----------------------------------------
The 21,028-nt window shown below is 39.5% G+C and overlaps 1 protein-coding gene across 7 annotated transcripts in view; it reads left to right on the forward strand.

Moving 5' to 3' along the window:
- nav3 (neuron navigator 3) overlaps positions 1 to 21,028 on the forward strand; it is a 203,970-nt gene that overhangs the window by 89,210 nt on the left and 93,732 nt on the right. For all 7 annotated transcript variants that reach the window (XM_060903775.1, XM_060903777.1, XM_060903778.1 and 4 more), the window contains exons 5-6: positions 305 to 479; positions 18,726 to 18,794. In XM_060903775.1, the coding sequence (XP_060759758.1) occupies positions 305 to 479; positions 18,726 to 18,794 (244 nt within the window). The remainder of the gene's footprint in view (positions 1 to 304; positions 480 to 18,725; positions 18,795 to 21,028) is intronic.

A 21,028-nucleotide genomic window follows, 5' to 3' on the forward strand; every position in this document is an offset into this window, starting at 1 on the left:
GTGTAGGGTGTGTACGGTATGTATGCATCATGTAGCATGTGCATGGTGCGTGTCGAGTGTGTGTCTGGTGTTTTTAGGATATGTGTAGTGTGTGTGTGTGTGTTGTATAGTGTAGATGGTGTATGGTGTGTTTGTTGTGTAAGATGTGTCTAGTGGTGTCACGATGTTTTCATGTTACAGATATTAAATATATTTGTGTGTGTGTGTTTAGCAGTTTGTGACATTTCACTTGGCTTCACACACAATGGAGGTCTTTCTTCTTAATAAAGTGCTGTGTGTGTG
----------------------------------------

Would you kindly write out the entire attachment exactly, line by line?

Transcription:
The 21,028-nt window shown below is 39.5% G+C and overlaps 1 protein-coding gene across 7 annotated transcripts in view; it reads left to right on the forward strand.

Moving 5' to 3' along the window:
- nav3 (neuron navigator 3) overlaps positions 1 to 21,028 on the forward strand; it is a 203,970-nt gene that overhangs the window by 89,210 nt on the left and 93,732 nt on the right. For all 7 annotated transcript variants that reach the window (XM_060903775.1, XM_060903777.1, XM_060903778.1 and 4 more), the window contains exons 5-6: positions 305 to 479; positions 18,726 to 18,794. In XM_060903775.1, the coding sequence (XP_060759758.1) occupies positions 305 to 479; positions 18,726 to 18,794 (244 nt within the window). The remainder of the gene's footprint in view (positions 1 to 304; positions 480 to 18,725; positions 18,795 to 21,028) is intronic.

A 21,028-nucleotide genomic window follows, 5' to 3' on the forward strand; every position in this document is an offset into this window, starting at 1 on the left:
GTGTAGGGTGTGTACGGTATGTATGCATCATGTAGCATGTGCATGGTGCGTGTCGAGTGTGTGTCTGGTGTTTTTAGGATATGTGTAGTGTGTGTGTGTGTGTTGTATAGTGTAGATGGTGTATGGTGTGTTTGTTGTGTAAGATGTGTCTAGTGGTGTCACGATGTTTTCATGTTACAGATATTAAATATATTTGTGTGTGTGTGTTTAGCAGTTTGTGACATTTCACTTGGCTTCACACACAATGGAGGTCTTTCTTCTTAATAAAGTGCTGTGTGTGTG